Ten years after NRMCA introduced its Prescription to Performance Initiative (P2P), the concrete industry continues to fine-tune how the program can enhance the relationship between producers and other members of the construction community, all in the name of developing better projects.
Unlike other programs where there is a clearly defined road map for implementation, there are lots of gray areas with P2P. It means different things to many people, and there are different ways to make it a reality. Another difficulty in measuring its success is a lack of projects to which the concrete industry can point as evidence of the initiative's success.
“The problem is, how do you quantify a performance project, and is it a result of the P2P initiative?” asks Colin Lobo, senior vice president of engineering at NRMCA. “We've tried to collect case studies to document and have not been very successful. There has been progress from the sense that we've made a few changes, but whether that has translated into performance projects, I can't even tell.”
If there is one, the I-35W St. Anthony Falls Bridge in Minneapolis would qualify. “There was a lot more freedom given to the contractors and producers to deliver the options, as opposed to a Mn/DOT (Minnesota Department of Transportation) type of specification.” Lobo says. The bridge opened in 2008, one year after the original span collapsed and killed 13 people and injured 145 others.
Kevin MacDonald, vice president, engineering services, with Cemstone, the Mendota Heights, Minn.-based producer which supplied 50,000 yards of concrete to the project, agrees the bridge meets P2P's parameters. “It was performance-based, in that we were given certain physical requirements for the concrete, and it had to have a certain strength, or certain shrinkage result,” MacDonald says. “The contractor did not care how we got there.” While Cemstone reported mixture proportions because of the scrutiny the project was under, “there were no significant limitations,” put on the producer, MacDonald says.
“We're going through an evolution, like with all really great ideas,” adds Chris Wolf, director of technical services with Shelby Materials, a producer based in Shelbyville, Ind., with eight plants. “It doesn't just pop out of the oven, ready to eat. It has to be morphed or go through an evolution. It's such a culture change. The concept of P2P is having trouble defining itself.”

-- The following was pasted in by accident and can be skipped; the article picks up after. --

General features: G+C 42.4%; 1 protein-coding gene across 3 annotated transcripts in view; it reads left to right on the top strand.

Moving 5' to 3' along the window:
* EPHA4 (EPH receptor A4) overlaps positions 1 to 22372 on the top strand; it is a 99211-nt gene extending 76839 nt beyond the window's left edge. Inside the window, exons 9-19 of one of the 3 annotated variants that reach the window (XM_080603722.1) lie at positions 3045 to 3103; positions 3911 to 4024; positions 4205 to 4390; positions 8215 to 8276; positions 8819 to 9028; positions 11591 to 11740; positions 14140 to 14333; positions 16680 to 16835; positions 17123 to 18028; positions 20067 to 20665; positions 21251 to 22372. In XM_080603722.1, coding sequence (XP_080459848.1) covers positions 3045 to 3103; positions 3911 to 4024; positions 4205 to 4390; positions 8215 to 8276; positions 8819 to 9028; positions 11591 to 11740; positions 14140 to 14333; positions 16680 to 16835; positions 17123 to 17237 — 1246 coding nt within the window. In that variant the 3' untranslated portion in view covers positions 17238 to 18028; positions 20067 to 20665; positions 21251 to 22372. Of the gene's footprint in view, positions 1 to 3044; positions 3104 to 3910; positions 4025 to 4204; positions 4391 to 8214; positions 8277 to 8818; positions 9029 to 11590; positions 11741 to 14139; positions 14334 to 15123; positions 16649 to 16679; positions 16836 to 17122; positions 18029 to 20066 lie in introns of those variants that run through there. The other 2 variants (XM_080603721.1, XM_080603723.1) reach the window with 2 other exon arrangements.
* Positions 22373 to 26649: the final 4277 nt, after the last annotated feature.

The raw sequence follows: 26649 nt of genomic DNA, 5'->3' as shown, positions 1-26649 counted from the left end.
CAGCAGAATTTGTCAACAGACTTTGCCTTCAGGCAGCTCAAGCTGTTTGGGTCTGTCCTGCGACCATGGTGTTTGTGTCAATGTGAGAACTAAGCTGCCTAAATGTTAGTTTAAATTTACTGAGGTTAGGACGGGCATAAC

P2P's origins trace back to October 2002, when NRMCA's Research, Engineering, and Standards Committee formed the P2P Steering Committee to develop a roadmap for the initiative. The goal was to move away from prescriptive job and material requirements to those based on performance specifications.
P2P shifts prescribing the ingredients and their proportions in a concrete mix to an emphasis on performance properties of the combined materials, according to NRMCA. Compared to other participants on a job, including the owner, architect, designer, and general contractor, the concrete producer is the ultimate expert on optimizing a mix, both in its plastic and hardened state.
The association realized this initiative could not succeed in a vacuum. Producers needed buy-in and cooperation from other members of the construction team. “The P2P initiative is a large undertaking with far-reaching implications throughout the construction industry that will require coordination with, and support from, project owners, government agencies, codes and standards organizations, engineers and architects, contractors, and concrete producers.” the steering committee stated. “Eventually, it should be considered an industry initiative, rather than that of one group.”
People have different perceptions and opinions of what a performance-based project is. Lobo recalls the Florida DOT wanted to be involved in such a pilot project. “They said we'll give you all of the freedom, but you have to use this much cement and this much of this and that,” he says. “It's very hard for them to change their regulations without considerable effort.” In another case, the Washington State DOT developed what it said was a performance-based specification, but everything in it was prescriptive.
So what would be the ideal performance specification? If an owner said, “Give me a structure that meets my functional requirements for 75 years, that would be the ideal performance spec,” Lobo says. But that would be for everyone on the construction team, not just the concrete producer. The designer and contractor would also have to buy in.
There is agreement on what a performance specification is not. “If a producer says, I'm going to use my secret mix and not tell anybody, that is the wrong direction,” Wolf says. “Saying, I'm not going to tell anyone about my concrete. I'm just going to deliver it, the specification community is not going to live with that.”